The special case of matter that is cursed with dark essences, or especially the unholy power of pure darkness, is known as being "tainted." There is a kind of staining, or darkening, in the essence of this plane becoming more chaotic from sorcerous backlashes. The soul may be cursed unto undeath. But such a soul is not "tainted" with evil. It is the difference between spilling wine on a white garment, which may be washed out, and immobilization with hardened tar. Where the tar is only "freed" through flames of immolation. While a soul may be "released" by having its undead form broken, such as with holy weapons or magic, those souls that are tainted with dark essences will themselves be cursed. Whether curses may be cleansed from matter depends on the strength of the curse and the holy power that is attempting to purify it. When the matter is too deeply and profoundly cursed, this will fail, or even backlash in a dangerous way.

Much the same principle holds with the souls of the undead. It is a theological dispute about what becomes of truly released souls that are deeply "stained" with corruption. In the older forms of the Death religion, the worst possible fate was the destruction of the soul. Some kinds of undead are made through "spirit death," where the spirit is drained until the soul is torn apart. When the soul is destroyed and forever lost, it is said to be "lost to the demonic." For the most part Lorminstra cannot help such souls, notwithstanding "special" ones.

It was once the dominant belief that if a soul is too far gone, Lorminstra would annihilate the cursed spirit in her staff. Thus putting the wicked spirit out of its misery. The followers of Voln and other such hunters interpreted "cleansing" the undead as meaning purging the world of their evil. However, the k'Tafali sect held a different dogma, which is now dominant. It is such a basic tenet of the Order of Voln that it is often overlooked in their theological disagreements. They believe that at the core of a cursed soul is an innocent, and they claim to hear weeping, as if a child, when the soul is released. "Cleansing" in their doctrine means the soul is purified of its worldly pollutions, literally through its consecration in holy waters. It is said Lorminstra sheds a tear for each soul that dies before its time or chooses the darkness. This "Lake of Tears" is semi-factual. The Griffin Sword pieces were cleansed in it in 5096. It is known to exist in multiple places, as a blessing from Lorminstra herself. It is sometimes called the Enchanted River, and its waters are used for initiation in Voln monasteries.

This is a dubious belief, even if it might be a partial truth. Tainted souls have a profound hatred of the living, seeking out life forces to destroy them. These were often highly corrupt figures when they were alive, such as necromancers and other "evildoers." Moreover, the higher undead retain some intelligence, however fallen. Over the centuries and millennia, the undead become shadows of their former selves, descending into monomania and a kind of madness. The soul is not able to hold onto memory in death, it fades away much as it would in Oblivion. There are even those who believe the exact opposite of Voln monks. That their souls were destroyed. Whatever the unliving thing is replacing it is dishonestly abusing its worldly memories.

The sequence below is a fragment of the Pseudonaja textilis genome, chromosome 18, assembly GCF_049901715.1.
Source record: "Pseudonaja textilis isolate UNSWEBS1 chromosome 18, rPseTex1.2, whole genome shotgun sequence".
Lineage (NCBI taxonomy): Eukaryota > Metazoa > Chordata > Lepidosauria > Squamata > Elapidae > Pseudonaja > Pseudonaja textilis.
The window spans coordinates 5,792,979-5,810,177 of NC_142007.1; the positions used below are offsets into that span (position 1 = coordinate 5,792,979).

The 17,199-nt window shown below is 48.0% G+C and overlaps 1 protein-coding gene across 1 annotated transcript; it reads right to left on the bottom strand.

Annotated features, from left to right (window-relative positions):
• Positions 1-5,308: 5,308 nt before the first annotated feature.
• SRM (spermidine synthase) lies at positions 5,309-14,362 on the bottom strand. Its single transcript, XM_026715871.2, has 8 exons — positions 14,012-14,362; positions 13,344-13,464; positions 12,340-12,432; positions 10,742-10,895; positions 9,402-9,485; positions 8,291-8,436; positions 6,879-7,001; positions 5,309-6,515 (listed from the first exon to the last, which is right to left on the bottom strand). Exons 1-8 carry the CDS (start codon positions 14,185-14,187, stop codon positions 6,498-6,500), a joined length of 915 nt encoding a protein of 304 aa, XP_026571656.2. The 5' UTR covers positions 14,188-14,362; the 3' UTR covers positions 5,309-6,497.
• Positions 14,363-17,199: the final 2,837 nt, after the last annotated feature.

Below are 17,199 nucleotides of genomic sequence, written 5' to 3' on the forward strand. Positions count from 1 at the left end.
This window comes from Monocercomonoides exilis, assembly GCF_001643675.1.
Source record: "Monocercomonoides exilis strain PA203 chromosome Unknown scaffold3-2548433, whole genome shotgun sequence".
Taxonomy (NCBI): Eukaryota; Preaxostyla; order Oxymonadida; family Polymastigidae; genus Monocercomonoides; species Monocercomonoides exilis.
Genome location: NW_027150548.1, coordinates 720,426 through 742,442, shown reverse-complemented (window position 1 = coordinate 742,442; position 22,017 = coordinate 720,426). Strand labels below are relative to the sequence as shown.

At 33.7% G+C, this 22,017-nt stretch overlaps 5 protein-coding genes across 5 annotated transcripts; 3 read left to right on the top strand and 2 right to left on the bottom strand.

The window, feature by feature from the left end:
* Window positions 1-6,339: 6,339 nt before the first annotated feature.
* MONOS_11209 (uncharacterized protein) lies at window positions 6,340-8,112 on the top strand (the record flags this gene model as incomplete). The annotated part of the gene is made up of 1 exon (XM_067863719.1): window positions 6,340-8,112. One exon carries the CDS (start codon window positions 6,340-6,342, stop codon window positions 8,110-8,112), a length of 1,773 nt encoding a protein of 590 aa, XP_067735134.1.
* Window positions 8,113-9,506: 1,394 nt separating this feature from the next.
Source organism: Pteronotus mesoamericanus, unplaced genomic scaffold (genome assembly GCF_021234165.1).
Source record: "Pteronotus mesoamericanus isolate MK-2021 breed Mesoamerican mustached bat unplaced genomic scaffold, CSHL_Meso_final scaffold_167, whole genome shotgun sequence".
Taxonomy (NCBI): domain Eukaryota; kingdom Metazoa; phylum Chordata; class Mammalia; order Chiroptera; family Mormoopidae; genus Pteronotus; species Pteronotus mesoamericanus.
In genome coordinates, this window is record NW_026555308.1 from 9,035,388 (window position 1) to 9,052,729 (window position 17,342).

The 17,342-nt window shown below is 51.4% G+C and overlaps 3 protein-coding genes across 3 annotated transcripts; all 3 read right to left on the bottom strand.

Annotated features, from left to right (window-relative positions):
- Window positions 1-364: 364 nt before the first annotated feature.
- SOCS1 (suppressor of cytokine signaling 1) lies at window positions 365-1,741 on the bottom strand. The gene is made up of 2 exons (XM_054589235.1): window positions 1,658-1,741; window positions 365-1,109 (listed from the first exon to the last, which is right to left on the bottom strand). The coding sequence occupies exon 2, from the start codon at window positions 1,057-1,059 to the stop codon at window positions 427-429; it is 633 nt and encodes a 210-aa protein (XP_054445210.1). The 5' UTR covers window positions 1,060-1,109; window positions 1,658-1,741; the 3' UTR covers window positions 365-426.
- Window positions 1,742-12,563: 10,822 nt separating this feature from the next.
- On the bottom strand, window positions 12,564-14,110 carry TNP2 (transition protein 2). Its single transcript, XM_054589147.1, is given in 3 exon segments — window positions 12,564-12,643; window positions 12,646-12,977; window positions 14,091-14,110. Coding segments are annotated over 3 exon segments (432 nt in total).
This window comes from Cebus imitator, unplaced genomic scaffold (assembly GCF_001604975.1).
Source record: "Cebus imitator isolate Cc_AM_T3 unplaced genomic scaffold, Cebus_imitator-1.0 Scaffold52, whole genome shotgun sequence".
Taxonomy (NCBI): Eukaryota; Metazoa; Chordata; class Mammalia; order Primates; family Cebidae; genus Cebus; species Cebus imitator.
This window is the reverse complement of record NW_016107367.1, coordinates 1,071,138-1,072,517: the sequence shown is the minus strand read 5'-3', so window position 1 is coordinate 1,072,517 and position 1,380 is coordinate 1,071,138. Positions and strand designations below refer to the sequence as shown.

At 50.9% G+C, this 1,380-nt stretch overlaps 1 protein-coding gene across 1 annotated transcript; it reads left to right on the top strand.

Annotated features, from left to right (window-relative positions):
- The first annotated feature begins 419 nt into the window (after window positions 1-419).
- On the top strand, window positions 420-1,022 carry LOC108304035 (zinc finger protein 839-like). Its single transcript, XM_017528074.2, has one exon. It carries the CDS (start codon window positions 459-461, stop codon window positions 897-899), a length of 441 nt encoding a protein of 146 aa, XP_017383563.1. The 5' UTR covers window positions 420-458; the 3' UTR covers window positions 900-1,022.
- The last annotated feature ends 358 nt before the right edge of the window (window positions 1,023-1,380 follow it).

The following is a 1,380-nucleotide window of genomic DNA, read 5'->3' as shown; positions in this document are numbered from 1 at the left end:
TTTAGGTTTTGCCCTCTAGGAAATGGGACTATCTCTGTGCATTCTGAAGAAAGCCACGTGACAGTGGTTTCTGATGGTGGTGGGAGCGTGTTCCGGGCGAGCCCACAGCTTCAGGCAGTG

These warped vestiges, whatever the case may be, are "released" if the curse is broken. But that may not be so simple, and such souls often are not innocents, freed from false prisons. It is not at all clear from a theory of magic perspective that all souls can be "cleansed" with holy power. Those that cannot might be better thought of as having become the demonic. Those of the demonic that are of primal darkness will require holy weapons to be destroyed. It is too integral to the core of their being to "cleanse" them of it. There is a more general or abstract sense where all sentients have some sort of "spirit" or "soul," and such demons are inherently and intrinsically corrupt with that dark power. They can only be banished or destroyed. There is ambiguity, then, when classifying the extraplanar undead. These may have once been "life," but in some animist sense of the living, or having become banished and since attuned to some other plane or valence. In this same fashion there are entities that originated in other planes, such as wyrds, which cease to be "extraplanar" after becoming attuned to this world.